Film Review: The Good Dinosaur

It’s a Disney-Pixar double bill this week.  Inside Out was released on DVD on Monday and Friday sees the arrival in cinemas of the studio’s latest animation, The Good Dinosaur, certificate PG.  London Mums’ film critic, Freda Cooper, checks out a film that’s light years from prehistoric.

The story

It all starts with a large “what if?”  What if that meteorite that crashed into the Earth millions of years ago and destroyed the dinosaurs had just whizzed across the sky and missed our planet altogether?  What would Earth be like now?  The answer, according to Disney, is that dinosaurs rule, but they live in a rather human way. Poppa (Jeffrey Wright) and Momma (Frances McDormand) hatch three baby dinosaurs on their farm in the mid-west, with Arlo (Raymond Ochoa) as the youngest, smallest and, in the Disney tradition, the most timid.  The farm is at the mercy of the elements and, after an especially vicious storm, the young dinosaur is marooned miles away from home and is befriended by a strange little creature who seems determined to look after him.  Arlo names him Spot and the two become inseparable as the dinosaur seeks out his way home, as well as learning to face his fears.


The trailer



The verdict

Director Pete Sohn and his extensive crew have given us something akin to a dinosaur western.  The first third is Little Dinosaur On The Prairie, all about Arlo’s formative years on the farm with his loving family, desperately trying to overcome his fear of just about everything.

The middle sequence is more along the lines of Dances With Dinosaurs, when Arlo is helped by three T Rex – two teenagers and their battle scarred dad, Butch.  It even replicates one of the most familiar scenes from Dances With Wolves, when Dunbar and the Sioux crawl on their stomachs to the top of a ridge to look down on a herd of buffalo.  Here, it’s Arlo, Spot and the T Rex doing exactly the same, but discovering their missing herd of cattle.  The western analogy runs throughout the film, with its twanging banjo and guitar soundtrack and the T Rex portrayed as cowboys.  But has the perfect voice for a tough-as-old-boots cowhand dinosaur: it comes from Sam Elliott, with his familiar drawl that comes from somewhere in the depths of his boots.  Nobody could have done it better.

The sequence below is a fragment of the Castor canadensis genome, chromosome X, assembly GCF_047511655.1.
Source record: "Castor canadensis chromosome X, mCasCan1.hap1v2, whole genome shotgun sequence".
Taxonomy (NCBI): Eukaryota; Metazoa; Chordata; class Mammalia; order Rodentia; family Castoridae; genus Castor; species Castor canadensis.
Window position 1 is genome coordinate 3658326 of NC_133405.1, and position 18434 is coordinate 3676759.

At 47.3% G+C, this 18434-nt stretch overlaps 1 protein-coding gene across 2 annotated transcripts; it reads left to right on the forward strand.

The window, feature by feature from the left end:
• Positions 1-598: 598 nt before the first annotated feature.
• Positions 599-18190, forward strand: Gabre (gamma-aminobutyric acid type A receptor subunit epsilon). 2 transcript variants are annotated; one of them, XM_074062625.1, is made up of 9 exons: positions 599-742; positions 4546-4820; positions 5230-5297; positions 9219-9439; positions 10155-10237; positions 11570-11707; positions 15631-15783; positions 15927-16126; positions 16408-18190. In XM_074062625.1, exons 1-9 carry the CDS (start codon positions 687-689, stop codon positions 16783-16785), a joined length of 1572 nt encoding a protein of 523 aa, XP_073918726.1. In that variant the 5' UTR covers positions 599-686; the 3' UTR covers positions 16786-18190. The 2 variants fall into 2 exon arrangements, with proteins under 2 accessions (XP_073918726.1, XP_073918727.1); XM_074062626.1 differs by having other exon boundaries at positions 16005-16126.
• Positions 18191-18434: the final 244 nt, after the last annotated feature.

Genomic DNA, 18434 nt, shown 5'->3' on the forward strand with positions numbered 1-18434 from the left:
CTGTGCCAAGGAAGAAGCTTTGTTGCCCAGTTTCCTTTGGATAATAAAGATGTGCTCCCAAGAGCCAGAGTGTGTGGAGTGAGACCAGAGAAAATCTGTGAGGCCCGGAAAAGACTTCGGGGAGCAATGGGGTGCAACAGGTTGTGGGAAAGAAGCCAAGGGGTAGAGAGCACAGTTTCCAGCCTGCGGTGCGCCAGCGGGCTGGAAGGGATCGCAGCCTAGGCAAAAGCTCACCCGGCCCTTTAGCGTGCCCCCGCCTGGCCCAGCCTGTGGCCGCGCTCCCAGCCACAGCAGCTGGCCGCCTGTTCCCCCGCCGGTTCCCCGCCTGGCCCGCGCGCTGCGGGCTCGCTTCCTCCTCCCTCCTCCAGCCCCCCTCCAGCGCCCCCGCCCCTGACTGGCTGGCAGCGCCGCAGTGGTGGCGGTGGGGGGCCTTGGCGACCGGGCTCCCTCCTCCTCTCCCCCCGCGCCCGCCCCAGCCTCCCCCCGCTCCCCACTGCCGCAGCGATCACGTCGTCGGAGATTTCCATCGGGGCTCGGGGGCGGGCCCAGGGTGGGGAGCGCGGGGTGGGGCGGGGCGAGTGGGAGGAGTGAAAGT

This is, of course, a Disney movie, so it comes with the full package of morals and family values that you’d expect – the importance of friendship, being brave even when you’re scared.  And that last one weaves throughout the film from start to finish because this is Arlo’s story and he’s afraid of everything.  Or so he thinks.  That means that The Good Dinosaur doesn’t give you as much to think about as Inside Out and, indeed, it doesn’t set out to.  Its appeal is very broad but a word of caution: although it’s a PG certificate, some of the younger members of the audience at the screening I attended were a bit daunted by the big flood and storm set pieces.

There is, however something that makes it stand out.  The animation is truly exceptional, so much so that it’s essential to see the film on the big screen.  The first shots of the river and the wind rippling through the grass will make you think you’re watching the real thing.  Admittedly, that will only last a split second, but you’ll be full of admiration for its skill and delicacy.  If you thought digital animation was stiff and artificial, just watch The Good Dinosaur!

Mums’ Rating: 9/10           

The Good Dinosaur is enchanting, charming and a truly magical family film for the Christmas holiday.  Disney may have launched it early, but it can’t fail to still be in cinemas come the Christmas break.  The animation is in a league of its own and the overall film is funny, touching and reassuring.  Grown-ups should go along equipped with tissues – mainly for themselves!          

The Good Dinosaur is released in cinemas on Friday, 27 November and will be reviewed on Talking Pictures on Thursday, 26 November 2015.

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